Kiley gave Turner a future power grade of 40 heading into the year, so Turner was never supposed to produce more than a smattering of pop. However, he’s exceeded those expectations this year by belting 17 extra base hits — including five homers — in his first 42 games. All in all, Turner’s offensive exploits are very encouraging, especially coming from a shortstop who’s a 70 runner.

Casey Gillaspie, 1B (Profile)
Team: Tampa Bay Rays   Age: 22
Stats: .259/.343/.423 between A-, A

Gillaspie turned in a respectable .262/.364/.411 showing in the New York-Penn League last year, where he showed modest power (.148 ISO) and ample walks (14% walk rate). Although he was a college bat, the Rays opted to take things slow with the 22-year-old in 2015. They sent him to Low-A Bowling Green rather than hitting him with the challenge of High-A. Through 41 games, he’s hitting .275/.329/.477.

On the surface, Gillaspie’s wRC+s of 129 and 131 from these past two years seem solid enough. However, for a 22-year-old first baseman, these marks are a little underwhelming. Gillaspie’s a bat-only prospect, and based on his pro debut, his bat is still a few years away from being ready for the big leagues. Given his age, this doesn’t bode particularly well for his future prospects.

Bradley Zimmer, OF (Profile)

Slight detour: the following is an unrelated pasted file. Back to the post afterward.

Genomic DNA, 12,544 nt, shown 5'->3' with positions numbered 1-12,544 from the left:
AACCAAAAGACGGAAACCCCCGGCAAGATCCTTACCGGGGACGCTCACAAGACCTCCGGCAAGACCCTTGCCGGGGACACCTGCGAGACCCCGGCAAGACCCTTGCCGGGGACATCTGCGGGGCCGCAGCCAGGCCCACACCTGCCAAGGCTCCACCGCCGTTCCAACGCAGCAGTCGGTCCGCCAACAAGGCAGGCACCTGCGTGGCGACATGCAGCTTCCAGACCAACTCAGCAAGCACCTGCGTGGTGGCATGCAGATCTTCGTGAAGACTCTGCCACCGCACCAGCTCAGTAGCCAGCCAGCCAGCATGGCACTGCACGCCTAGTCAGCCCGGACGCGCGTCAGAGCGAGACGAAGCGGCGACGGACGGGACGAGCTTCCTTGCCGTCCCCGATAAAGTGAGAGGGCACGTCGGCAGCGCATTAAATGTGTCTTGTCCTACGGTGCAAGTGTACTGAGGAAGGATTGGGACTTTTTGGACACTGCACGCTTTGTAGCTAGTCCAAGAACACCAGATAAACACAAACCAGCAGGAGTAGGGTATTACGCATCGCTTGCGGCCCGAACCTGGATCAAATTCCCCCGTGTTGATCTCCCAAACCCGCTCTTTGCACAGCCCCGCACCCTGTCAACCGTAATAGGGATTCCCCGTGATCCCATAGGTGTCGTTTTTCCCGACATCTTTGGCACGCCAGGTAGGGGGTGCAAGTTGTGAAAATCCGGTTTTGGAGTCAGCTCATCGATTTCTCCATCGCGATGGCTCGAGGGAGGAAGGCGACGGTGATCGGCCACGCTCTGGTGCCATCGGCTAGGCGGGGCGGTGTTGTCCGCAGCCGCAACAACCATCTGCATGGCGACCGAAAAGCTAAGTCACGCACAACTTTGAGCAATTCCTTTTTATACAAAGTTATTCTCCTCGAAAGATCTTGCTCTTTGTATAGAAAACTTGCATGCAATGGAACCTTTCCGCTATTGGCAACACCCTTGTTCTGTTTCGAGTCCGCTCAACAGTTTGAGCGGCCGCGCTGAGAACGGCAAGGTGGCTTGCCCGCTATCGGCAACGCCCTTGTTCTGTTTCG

Team: Cleveland Indians   Age: 22
Stats: .311/.411/.508 between A-, A, A+

Between this year and last, Zimmer has over 300 professional plate appearances under his belt, and he’s done nothing but rake. After hitting an impressive .305/.406/.493 last year, Zimmer’s really taken off in 2015. Through 44 games in the High-A Carolina League, he’s hitting .319/.417/.528, and has also stolen 19 of 20 on the basepaths.

Zimmer remains untested against high-minors pitching and, as with pretty much all prospects, the high minors will be the real test. However, given his performance, I’d be surprised if he weren’t promoted to Double-A relatively soon.  But thus far, Zimmer’s been about as good as can be expected. He’s demonstrated a remarkable combination of power, speed and plate discipline, and should continue to do so as he ascends to the majors.

Chris works in economic development by day, but spends most of his nights thinking about baseball. He writes for Pinstripe Pundits, FanGraphs and The Hardball Times. He's also on the twitter machine: @_chris_mitchell None of the views expressed in his articles reflect those of his daytime employer.

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Any thoughts on Alex Blandino? Appears to be doing well in FSL.